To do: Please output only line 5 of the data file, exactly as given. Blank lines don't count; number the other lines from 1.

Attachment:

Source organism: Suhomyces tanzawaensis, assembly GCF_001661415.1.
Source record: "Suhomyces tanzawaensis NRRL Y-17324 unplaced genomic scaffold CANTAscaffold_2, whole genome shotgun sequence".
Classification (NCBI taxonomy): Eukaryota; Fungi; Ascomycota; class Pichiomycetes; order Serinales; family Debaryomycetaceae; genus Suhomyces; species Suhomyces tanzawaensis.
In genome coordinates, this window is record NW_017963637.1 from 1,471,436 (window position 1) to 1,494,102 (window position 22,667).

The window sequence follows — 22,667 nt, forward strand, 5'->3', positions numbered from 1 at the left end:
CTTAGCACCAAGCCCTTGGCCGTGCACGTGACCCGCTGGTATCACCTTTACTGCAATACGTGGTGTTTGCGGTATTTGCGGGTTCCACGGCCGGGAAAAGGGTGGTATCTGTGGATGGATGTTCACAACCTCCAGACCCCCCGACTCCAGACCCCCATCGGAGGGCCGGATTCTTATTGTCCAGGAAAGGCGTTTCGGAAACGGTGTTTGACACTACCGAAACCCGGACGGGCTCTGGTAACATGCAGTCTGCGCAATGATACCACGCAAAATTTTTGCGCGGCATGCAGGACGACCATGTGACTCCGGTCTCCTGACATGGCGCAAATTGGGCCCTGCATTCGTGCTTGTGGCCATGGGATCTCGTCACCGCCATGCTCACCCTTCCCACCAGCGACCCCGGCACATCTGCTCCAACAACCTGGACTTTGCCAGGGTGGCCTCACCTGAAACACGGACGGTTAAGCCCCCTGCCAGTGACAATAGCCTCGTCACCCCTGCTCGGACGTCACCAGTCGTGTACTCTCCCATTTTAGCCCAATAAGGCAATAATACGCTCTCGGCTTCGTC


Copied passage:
The window sequence follows — 22,667 nt, forward strand, 5'->3', positions numbered from 1 at the left end: